Another practical challenge for would-be teachers is that very few people are able to immediately enroll in the certification programs without taking some supplemental courses to round out their teachable majors and minors. Kelly Thompson, teacher certification officer at Ferris State, said that the idea of jumping into a certification program without having to take catch-up classes is “living in dream-land.”

“Most people’s coursework is rather old,” she said. “So that puts them out of the running, because you’re going to be tested, and you’re not going to retain all of that stuff.”

Many students fit their supplementary coursework into their working schedules before beginning the certification process in earnest. At GVSU, that means taking a year off work. At Aquinas and the Ferris/GRCC program, more students choose to take classes part-time, spreading their certification program out over several years. For many individuals, the idea of taking a year off without any income is simply not feasible.

Even after a decade of work as an attorney, Posont wasn’t able to make the sacrifice easily. The family got by on savings and wife Ann’s income. She is a nuclear medicine technologist for Spectrum Health.

“Financially it was difficult,” he said. “And she doesn’t work full-time. … So she picked up hours whenever she could. But it was tough.”

Perhaps more difficult is facing the potential of completing the certification process only to face a saturated job market in West Michigan.

“We have a lot of that, but we also have a lot of people moving to other states,” said Thompson. “We make it very clear to folks coming into the program that things in Michigan are not looking good for teachers.”

But that depends on the subject.

“If you’re a math and science person, you can name your place and name your price,” said Dr. Michael Williams, dean of the school of education at Aquinas College.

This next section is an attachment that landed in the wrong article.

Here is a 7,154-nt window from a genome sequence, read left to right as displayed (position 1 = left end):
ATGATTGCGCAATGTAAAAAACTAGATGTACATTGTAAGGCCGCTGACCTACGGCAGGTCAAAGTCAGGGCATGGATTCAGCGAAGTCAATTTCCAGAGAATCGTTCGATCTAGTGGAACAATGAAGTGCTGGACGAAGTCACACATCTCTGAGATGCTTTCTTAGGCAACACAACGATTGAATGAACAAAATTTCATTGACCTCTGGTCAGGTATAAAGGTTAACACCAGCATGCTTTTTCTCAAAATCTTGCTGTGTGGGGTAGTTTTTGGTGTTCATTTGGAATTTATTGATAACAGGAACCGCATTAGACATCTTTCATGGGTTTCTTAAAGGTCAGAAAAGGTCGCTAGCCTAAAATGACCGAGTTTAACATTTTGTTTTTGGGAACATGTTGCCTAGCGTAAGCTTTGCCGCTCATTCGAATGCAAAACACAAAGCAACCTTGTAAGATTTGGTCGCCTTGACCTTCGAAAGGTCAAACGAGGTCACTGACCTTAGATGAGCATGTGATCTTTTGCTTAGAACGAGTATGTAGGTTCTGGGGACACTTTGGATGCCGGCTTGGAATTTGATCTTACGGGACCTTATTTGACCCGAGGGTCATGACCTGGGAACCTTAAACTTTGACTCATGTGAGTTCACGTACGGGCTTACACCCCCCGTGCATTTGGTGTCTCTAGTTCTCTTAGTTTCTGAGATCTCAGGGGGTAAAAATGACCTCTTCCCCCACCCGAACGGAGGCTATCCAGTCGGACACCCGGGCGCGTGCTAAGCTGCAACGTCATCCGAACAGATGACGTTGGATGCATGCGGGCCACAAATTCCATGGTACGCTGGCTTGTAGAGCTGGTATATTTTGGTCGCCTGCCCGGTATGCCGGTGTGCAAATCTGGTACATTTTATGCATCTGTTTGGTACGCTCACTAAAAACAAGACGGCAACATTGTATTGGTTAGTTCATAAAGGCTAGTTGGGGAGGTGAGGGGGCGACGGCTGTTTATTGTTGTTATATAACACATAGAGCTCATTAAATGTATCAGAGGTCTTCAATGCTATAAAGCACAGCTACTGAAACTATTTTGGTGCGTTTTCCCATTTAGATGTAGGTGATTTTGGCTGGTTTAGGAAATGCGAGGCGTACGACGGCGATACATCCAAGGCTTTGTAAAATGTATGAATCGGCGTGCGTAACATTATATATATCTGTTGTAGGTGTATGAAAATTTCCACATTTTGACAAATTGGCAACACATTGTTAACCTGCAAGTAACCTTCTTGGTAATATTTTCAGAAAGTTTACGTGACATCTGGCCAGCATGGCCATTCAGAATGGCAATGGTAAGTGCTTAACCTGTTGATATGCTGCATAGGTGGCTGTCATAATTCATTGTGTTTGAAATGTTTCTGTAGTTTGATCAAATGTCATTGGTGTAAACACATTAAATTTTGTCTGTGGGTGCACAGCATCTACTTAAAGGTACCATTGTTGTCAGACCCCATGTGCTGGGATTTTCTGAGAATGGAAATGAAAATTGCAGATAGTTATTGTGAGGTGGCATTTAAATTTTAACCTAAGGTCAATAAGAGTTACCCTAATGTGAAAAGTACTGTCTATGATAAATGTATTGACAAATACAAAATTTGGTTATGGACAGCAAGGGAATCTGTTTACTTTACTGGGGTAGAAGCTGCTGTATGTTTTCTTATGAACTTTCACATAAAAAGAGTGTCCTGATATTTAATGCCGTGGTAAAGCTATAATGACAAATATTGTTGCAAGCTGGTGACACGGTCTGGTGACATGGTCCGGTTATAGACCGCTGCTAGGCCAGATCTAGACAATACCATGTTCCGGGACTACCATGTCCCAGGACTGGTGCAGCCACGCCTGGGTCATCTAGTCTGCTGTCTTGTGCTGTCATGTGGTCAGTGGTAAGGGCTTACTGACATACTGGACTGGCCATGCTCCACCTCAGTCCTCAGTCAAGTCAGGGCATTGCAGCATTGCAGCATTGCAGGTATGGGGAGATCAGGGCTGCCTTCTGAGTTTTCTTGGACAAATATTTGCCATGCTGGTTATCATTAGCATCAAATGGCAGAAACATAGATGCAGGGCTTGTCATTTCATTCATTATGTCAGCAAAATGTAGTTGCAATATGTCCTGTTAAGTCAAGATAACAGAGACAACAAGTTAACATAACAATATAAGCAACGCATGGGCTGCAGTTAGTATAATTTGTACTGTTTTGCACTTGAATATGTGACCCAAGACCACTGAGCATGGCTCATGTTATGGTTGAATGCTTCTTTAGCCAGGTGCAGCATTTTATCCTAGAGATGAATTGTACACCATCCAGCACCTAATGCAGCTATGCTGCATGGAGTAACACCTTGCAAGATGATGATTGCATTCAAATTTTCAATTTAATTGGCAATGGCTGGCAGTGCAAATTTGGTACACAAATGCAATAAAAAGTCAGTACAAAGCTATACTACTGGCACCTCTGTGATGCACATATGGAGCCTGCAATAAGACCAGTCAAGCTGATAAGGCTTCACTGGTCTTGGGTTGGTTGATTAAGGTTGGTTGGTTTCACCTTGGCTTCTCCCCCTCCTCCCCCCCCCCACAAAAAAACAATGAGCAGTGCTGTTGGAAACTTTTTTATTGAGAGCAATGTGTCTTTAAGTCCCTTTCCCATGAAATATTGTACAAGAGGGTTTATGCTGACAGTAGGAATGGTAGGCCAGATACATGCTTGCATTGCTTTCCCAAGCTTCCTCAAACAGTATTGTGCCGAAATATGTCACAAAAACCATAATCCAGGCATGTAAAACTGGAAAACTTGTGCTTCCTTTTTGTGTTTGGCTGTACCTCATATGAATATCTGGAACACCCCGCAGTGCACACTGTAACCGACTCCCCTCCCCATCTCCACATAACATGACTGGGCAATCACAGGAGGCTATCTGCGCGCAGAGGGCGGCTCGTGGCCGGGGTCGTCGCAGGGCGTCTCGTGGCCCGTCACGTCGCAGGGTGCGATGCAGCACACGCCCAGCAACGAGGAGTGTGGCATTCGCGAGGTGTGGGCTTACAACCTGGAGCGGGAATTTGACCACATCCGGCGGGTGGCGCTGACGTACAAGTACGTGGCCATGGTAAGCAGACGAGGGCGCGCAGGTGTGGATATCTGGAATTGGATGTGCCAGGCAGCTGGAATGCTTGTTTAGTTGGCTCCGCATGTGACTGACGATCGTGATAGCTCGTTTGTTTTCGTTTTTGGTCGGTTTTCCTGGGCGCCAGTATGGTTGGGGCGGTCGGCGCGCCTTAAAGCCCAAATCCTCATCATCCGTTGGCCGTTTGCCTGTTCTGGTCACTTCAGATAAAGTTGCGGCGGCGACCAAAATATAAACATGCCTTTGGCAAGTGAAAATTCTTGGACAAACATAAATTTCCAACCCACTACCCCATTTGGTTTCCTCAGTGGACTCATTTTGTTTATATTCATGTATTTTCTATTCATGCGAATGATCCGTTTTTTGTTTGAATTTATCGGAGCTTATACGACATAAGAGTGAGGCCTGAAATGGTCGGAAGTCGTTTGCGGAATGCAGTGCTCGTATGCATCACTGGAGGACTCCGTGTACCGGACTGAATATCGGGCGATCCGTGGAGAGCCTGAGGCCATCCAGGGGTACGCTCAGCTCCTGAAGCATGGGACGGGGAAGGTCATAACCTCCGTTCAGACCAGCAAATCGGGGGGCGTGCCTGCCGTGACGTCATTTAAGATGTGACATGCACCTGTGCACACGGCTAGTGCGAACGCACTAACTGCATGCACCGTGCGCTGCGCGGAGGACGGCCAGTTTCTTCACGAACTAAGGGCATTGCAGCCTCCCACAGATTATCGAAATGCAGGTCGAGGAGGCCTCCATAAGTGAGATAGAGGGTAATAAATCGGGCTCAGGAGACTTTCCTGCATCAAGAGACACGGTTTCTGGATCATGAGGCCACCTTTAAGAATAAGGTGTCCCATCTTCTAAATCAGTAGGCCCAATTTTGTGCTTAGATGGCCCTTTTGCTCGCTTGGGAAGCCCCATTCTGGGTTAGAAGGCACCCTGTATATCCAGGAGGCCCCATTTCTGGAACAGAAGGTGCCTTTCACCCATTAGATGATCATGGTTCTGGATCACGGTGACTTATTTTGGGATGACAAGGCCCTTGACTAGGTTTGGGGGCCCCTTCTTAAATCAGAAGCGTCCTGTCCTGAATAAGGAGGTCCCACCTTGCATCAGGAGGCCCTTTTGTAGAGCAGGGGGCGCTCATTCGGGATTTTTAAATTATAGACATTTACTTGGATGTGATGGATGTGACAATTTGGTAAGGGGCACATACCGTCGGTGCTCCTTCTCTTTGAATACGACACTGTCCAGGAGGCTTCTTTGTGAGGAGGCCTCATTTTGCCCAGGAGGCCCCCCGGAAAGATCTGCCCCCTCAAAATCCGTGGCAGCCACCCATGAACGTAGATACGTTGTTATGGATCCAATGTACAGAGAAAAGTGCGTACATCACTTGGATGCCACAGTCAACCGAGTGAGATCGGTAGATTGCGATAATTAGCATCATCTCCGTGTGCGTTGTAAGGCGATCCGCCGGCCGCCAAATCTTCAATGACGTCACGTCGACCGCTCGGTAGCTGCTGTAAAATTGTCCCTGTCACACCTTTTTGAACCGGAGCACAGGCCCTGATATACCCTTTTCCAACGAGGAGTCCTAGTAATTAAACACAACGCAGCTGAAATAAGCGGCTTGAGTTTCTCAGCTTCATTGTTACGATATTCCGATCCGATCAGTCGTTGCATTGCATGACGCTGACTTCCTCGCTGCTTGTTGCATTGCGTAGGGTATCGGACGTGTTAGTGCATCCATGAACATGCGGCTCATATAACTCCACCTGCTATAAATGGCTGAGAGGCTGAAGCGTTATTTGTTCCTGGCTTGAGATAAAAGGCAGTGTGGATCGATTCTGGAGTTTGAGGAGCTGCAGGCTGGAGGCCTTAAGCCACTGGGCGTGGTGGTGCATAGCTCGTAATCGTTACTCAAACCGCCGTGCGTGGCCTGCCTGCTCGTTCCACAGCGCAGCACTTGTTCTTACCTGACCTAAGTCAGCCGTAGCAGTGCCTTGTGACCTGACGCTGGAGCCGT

Ferris’ Thompson agreed.

“Math and science, yes — and special ed is the third point on that pyramid,” she said. “Those are the three huge areas of concern.”

Those are also the areas that require the most intensive training and, therefore, turn out the smallest number of certified teachers. For example, Williams said that of 387 students currently enrolled at Aquinas who plan to go on to teach at the elementary level, only six are qualified to be science teachers.

Regardless of the subject taught, Posont said that people considering a career in teaching should carefully consider how it will affect their lives. Leaving a six-figure salary for $30,000 per year can be a major shift in standard of living. He also said that would-be teachers shouldn’t be fooled into thinking that they won’t work long hours — he works nearly as much during the school year now as he did in his days as a lawyer, though he admits the work is more fun. He also said that there is one more thing to consider for people who give up a prestigious, well-paying career for a new life as an educator: Some people just don’t get it.

“For the first year or two, there were teachers who were somewhat suspicious of me, wondering why I’d make that switch even no matter how many times I explained why — you know, wondering about the cut in pay and wondering why I would want to do this with the degrees I had and everything. So I heard one or two say, half jokingly, that I might be a plant for the administration.”    

Recent Articles by Kevin Murphy

Editor's Picks

Comments powered by Disqus